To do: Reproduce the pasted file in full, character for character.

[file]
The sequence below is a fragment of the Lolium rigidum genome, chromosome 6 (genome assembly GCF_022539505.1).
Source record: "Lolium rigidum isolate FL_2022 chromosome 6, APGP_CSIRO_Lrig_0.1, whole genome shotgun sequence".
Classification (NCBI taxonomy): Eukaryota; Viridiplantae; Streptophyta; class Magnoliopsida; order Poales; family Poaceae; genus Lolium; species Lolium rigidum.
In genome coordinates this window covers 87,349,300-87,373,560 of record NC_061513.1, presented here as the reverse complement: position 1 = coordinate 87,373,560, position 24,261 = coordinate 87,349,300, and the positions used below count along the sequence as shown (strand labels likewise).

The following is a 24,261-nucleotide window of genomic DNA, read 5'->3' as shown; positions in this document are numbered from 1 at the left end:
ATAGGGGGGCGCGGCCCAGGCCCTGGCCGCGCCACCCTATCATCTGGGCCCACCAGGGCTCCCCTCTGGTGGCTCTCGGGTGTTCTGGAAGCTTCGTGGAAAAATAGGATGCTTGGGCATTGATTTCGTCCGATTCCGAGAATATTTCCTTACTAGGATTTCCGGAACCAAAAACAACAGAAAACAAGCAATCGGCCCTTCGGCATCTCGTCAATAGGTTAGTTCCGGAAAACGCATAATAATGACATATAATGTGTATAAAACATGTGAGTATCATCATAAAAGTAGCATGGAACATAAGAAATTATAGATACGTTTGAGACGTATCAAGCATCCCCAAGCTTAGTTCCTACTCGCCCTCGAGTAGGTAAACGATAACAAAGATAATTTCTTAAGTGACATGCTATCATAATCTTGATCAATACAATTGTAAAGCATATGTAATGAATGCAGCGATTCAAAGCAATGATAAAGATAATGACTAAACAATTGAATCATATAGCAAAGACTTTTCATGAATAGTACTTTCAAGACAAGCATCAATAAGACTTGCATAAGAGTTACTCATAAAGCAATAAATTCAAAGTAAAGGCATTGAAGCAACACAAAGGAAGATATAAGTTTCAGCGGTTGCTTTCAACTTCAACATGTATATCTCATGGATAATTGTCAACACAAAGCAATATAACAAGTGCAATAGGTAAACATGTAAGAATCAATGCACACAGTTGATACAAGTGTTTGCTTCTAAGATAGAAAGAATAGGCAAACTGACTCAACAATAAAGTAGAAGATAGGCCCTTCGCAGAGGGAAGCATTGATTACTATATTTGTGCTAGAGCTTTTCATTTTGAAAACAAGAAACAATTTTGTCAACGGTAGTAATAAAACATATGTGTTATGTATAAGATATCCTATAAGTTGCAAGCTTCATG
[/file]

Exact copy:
The sequence below is a fragment of the Lolium rigidum genome, chromosome 6 (genome assembly GCF_022539505.1).
Source record: "Lolium rigidum isolate FL_2022 chromosome 6, APGP_CSIRO_Lrig_0.1, whole genome shotgun sequence".
Classification (NCBI taxonomy): Eukaryota; Viridiplantae; Streptophyta; class Magnoliopsida; order Poales; family Poaceae; genus Lolium; species Lolium rigidum.
In genome coordinates this window covers 87,349,300-87,373,560 of record NC_061513.1, presented here as the reverse complement: position 1 = coordinate 87,373,560, position 24,261 = coordinate 87,349,300, and the positions used below count along the sequence as shown (strand labels likewise).

The following is a 24,261-nucleotide window of genomic DNA, read 5'->3' as shown; positions in this document are numbered from 1 at the left end:
ATAGGGGGGCGCGGCCCAGGCCCTGGCCGCGCCACCCTATCATCTGGGCCCACCAGGGCTCCCCTCTGGTGGCTCTCGGGTGTTCTGGAAGCTTCGTGGAAAAATAGGATGCTTGGGCATTGATTTCGTCCGATTCCGAGAATATTTCCTTACTAGGATTTCCGGAACCAAAAACAACAGAAAACAAGCAATCGGCCCTTCGGCATCTCGTCAATAGGTTAGTTCCGGAAAACGCATAATAATGACATATAATGTGTATAAAACATGTGAGTATCATCATAAAAGTAGCATGGAACATAAGAAATTATAGATACGTTTGAGACGTATCAAGCATCCCCAAGCTTAGTTCCTACTCGCCCTCGAGTAGGTAAACGATAACAAAGATAATTTCTTAAGTGACATGCTATCATAATCTTGATCAATACAATTGTAAAGCATATGTAATGAATGCAGCGATTCAAAGCAATGATAAAGATAATGACTAAACAATTGAATCATATAGCAAAGACTTTTCATGAATAGTACTTTCAAGACAAGCATCAATAAGACTTGCATAAGAGTTACTCATAAAGCAATAAATTCAAAGTAAAGGCATTGAAGCAACACAAAGGAAGATATAAGTTTCAGCGGTTGCTTTCAACTTCAACATGTATATCTCATGGATAATTGTCAACACAAAGCAATATAACAAGTGCAATAGGTAAACATGTAAGAATCAATGCACACAGTTGATACAAGTGTTTGCTTCTAAGATAGAAAGAATAGGCAAACTGACTCAACAATAAAGTAGAAGATAGGCCCTTCGCAGAGGGAAGCATTGATTACTATATTTGTGCTAGAGCTTTTCATTTTGAAAACAAGAAACAATTTTGTCAACGGTAGTAATAAAACATATGTGTTATGTATAAGATATCCTATAAGTTGCAAGCTTCATG